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Replacing ISO rubbers

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Hi all,

Apologies if this has been covered before - I've had a root around prior to this post.

I'm nearing the end of my '74 ex Police Interpol restoration and a few test rides have highlighted some excessive vibration. It's OK at around 50mph but a twist of the throttle and I get a lot of vibration via the pegs and on the overrun, again lots of vibration in the pegs.

Both ISO's had been built when I bought the bike (with verniers) - so I've not been in there as yet.

Can I replace the rear ISO rubbers with the engine in situation and what do I have to do to move the engine forward to gain access to the rear ISO?

Just to note the front ISO is an RGM ali job.

Thanks - Paul.

 

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I can't  comment on the RGM iso set up but replaced both of mine with Verneer type from Norvil. They are very simple to adjust and must have come with instructions. Get in touch with RGM and check. In my opinion if they are new then it will be a matter of adjustment. There isn't very much to them to be honest, from memory my instructions were hand tight it up then back off half a turn job done and it works on mine.

It will be a big job to replace them, the rear being the difficult one, good luck.

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Mike Taglieri in the USA had a method for doing the rear iso’s with engine in frame, i did mine that way and it worked a treat.

I am on the road at the moment, can post in a few days time when I get back If no-one else does in the meantime, and if I don’t forget...

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From Michael Taglieri

Subject: Easier Way to Rebuild the Rear Isolastic

The standard workshop manuals for the Commando generally tell you that the rear Isolastic mount can be rebuilt only by removing the engine, or even the entire power train. Today, helping Chuck Contrino rebuild the rear Isolastic on his '72 Interstate. I was finally able to test a procedure I've been contemplating for a long time that lets you rebuild the rear Isolastic without significantly dismantling the rest of the bike. It worked very well, and this is how you do it: 1. Remove the tank.

2. Remove the primary (optional -- see below).

3. Remove the horn (optional -- see below)

4. Remove the air filter(s) and the exhaust pipes.

5. Put the bike on the centerstand and fasten the centerstand with safety wire, electrical ties, bungee cords, etc., so it cannot possibly collapse. Do not fasten it to any part of the frame, but only to the engine plates or some other part of the bike that hangs on the Isolastic mounts.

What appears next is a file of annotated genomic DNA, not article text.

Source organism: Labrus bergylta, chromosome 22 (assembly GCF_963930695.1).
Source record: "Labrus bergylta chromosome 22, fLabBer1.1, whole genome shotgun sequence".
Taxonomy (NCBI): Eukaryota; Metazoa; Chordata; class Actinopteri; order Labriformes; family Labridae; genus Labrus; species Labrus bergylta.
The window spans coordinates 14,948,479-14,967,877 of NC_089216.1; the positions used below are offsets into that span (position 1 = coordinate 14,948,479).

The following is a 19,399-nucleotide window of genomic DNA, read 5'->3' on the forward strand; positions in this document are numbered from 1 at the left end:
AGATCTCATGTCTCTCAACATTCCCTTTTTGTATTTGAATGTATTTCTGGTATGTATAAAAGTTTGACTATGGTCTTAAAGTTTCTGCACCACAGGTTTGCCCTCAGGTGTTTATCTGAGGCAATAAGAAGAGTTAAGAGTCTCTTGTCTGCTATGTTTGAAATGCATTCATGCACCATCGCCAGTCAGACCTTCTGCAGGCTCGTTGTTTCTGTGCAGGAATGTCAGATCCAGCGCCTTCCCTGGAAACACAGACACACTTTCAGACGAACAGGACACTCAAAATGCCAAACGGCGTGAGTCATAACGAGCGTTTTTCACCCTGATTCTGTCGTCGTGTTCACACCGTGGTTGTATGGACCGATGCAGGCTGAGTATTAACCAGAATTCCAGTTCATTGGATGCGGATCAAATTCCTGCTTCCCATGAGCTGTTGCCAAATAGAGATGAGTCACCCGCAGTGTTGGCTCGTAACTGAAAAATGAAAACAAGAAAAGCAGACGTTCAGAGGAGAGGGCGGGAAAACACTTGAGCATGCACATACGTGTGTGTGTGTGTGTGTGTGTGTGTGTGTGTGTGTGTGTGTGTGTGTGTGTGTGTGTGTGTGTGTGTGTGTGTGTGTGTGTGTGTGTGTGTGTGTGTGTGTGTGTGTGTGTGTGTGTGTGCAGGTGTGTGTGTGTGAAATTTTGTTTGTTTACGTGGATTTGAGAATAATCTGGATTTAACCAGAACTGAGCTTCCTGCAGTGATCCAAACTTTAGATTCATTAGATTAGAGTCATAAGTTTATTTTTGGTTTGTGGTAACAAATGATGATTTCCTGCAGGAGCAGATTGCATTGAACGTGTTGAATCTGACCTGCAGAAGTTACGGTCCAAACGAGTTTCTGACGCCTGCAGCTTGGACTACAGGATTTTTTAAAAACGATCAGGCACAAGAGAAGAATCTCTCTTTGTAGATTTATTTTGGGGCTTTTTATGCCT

6. Slightly loosen the nuts on the large central bolt that runs through the rear Isolastic, and also loosen the nuts on the headsteady.

7. Put a small hydraulic jack, etc., under the middle of the left frame tube (with padding to protect the frame) and slowly raise the side of the frame until the left foot of the centerstand just leaves the floor. At this point, the weight of the frame does not rest on the central bolt of the rear Isolastic, and you can remove it easily. Using a suitable drift (a 1/2" socket extension works well), tap the big bolt loose, catching the various metal parts of the Isolastic that fall free when it's out. (By the way, using a hydraulic jack this way is also useful for getting the bolt back IN when you're done, and you can look through the hole with a flashlight andove the frame until the parts are exactly aligned).

8. Lower the hydraulic jack. Now the frame is hanging on the powertrain by the front and top Isolastics, and the top Isolastics show it by twisting slightly under the weight. Lift the rear wheel (with a 2x4", brick, etc.) until the top Isolastics are no longer twisted. Now, remove the side plates of the top Isolastics. (You do not have to remove the engine steady from the top of the engine). 9. The powertrain is now resting on the floor, held up the centerstand, but it's attached to the rest of the bike only by the front Isolastic. Now, put more stuff under the rear wheel to raise the frame until the centerstand almost comes off the floor.

10. At this point, the frame tubes are out of the way and the rear Isolastic is completely exposed on both sides for rebuilding.

THE "OPTIONAL" STEPS: If you didn't remove the primary, the Isolastic is completely exposed  only on the right side, and you will need some kind of hook to pull the rubber parts out. If you didn't remove the horn, the frame tubes will be partly out of the way but not entirely. I recommend taking off both of these items if you're removing the original Isolastic rubber parts, because if they're truly stuck in there, it's a %$#@ of a job to get them out. On the other hand, considering how awful a job it is to remove the horn, you may want to try this first with the horn in place and remove it only as a last resort. (By the way, if you pound on the central rubber with an ordinary drift to get it out, the rubber absorbs the shock of the hammer blows before they get transmitted to the edges. The best way is to pound on the edges of the rubber by using a very large socket on an extension as your drift).

REMOVING THE HORN: As anyone knows who has tried it, this is one of the ultimate bastard jobs on the bike. You can do it with the rear wheel in place by unbolting just the front part of the rear fender (two bolts near the top, two nuts on studs near the bottom), and flexing the fender enough to "pop" it off the studs and move it down. These studs turn out to be the bolts that hold the horn mount, which you remove (teaching children in the area several new words in the process). Finally, you can squeeze the horn out of the space between the frame and the fender -moving the rear axle as far back as you can will help.

 

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